FDA approves first blood sugar monitor without finger prick

Tools used to check blood sugar and insulin to level blood sugar for a diabetic. (Photo: Pixabay)

(CBS) -- U.S. regulators have approved the first continuous blood sugar monitor for diabetics that does not need backup finger prick tests.

Current models require users to test a drop of blood twice daily to calibrate, or adjust, the monitor.

Though keeping an eye on blood sugar levels is needed to manage insulin, many people are wary of monitoring it because of the pain and cost of current testing methods.

The new model, Abbott's new FreeStyle Libre Flash Glucose Monitoring System, was approved by the Food and Drug Administration on Wednesday.

Users wave a reader device over a small sensor attached to the upper arm to see current blood sugar levels and changes over the last eight hours.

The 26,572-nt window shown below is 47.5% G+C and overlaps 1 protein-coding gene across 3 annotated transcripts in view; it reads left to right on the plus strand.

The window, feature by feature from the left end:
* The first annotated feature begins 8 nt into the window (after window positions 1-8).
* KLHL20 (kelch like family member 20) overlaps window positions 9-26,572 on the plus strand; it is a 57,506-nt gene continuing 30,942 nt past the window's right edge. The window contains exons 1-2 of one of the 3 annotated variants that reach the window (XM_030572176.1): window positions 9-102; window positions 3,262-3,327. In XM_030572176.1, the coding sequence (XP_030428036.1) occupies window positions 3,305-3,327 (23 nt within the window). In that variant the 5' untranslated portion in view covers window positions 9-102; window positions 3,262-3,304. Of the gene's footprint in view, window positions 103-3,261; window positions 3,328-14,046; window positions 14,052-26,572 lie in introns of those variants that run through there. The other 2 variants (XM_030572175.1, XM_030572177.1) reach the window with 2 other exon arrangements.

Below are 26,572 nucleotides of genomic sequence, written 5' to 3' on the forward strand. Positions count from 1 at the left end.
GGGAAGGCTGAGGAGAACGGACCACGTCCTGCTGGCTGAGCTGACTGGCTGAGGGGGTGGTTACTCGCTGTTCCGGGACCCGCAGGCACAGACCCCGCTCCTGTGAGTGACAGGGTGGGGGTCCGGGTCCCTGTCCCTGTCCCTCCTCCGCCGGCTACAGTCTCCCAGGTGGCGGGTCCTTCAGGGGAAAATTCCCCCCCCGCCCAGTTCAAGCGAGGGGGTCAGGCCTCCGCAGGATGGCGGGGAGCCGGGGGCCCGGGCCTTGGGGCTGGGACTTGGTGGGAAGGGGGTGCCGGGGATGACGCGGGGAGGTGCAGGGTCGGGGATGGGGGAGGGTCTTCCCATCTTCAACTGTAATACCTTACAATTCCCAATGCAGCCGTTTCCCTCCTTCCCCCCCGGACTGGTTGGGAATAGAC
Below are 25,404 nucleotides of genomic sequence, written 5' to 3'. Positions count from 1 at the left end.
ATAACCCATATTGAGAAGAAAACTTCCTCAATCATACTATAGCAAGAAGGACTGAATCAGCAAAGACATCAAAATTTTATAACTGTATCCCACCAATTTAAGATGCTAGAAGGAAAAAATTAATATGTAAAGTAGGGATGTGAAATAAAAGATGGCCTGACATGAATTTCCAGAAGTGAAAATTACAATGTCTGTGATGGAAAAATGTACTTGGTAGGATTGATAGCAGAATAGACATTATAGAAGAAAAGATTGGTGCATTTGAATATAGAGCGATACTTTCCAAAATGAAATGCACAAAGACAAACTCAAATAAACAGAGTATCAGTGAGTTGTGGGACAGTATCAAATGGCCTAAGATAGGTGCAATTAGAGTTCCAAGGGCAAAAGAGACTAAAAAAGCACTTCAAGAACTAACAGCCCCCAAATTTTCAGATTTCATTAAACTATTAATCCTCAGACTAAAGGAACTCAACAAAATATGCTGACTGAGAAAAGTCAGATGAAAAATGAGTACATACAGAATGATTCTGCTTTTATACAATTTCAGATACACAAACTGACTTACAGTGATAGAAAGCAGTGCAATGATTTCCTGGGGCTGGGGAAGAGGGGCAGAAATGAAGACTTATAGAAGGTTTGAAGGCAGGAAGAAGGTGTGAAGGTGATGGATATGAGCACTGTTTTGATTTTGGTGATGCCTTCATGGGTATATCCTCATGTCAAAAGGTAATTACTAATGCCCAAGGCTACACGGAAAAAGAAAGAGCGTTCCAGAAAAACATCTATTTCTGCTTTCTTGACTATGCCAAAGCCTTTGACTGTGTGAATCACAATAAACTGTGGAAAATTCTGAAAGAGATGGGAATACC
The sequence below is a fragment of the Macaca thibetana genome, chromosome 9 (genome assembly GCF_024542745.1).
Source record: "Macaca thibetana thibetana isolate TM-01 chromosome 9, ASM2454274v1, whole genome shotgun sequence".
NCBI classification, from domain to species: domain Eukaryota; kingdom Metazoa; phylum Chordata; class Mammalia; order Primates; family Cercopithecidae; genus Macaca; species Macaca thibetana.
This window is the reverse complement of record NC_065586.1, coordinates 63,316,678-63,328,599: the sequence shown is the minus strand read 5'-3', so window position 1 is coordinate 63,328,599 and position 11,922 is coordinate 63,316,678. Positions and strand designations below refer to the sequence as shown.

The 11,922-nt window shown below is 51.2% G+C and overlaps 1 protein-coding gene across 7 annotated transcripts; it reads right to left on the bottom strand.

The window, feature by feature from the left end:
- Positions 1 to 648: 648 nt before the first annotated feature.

Most of the 30 million Americans diagnosed with diabetes use standard glucose monitors which require multiple finger pricks every day.

Abbott's device was approved for adults with Type 1 or Type 2 diabetes and should be available in pharmacies within months. The company did not release information on the price of the product.

The device can't be used with an insulin pump, but the company is planning improvements that will allow that.

"The pros of the new device are that it is a 10-day wear, it is low-profile and that no calibration needed," said Dr. Carol Levy, director of the Mount Sinai Diabetes Center in New York City. "The cons of the device are that is has no alerts for either high or low BG levels for patients with hypo-unawareness, which could be a challenge. It also requires a separate receiver to view data -- other systems on the market can have data viewed on the smart phone."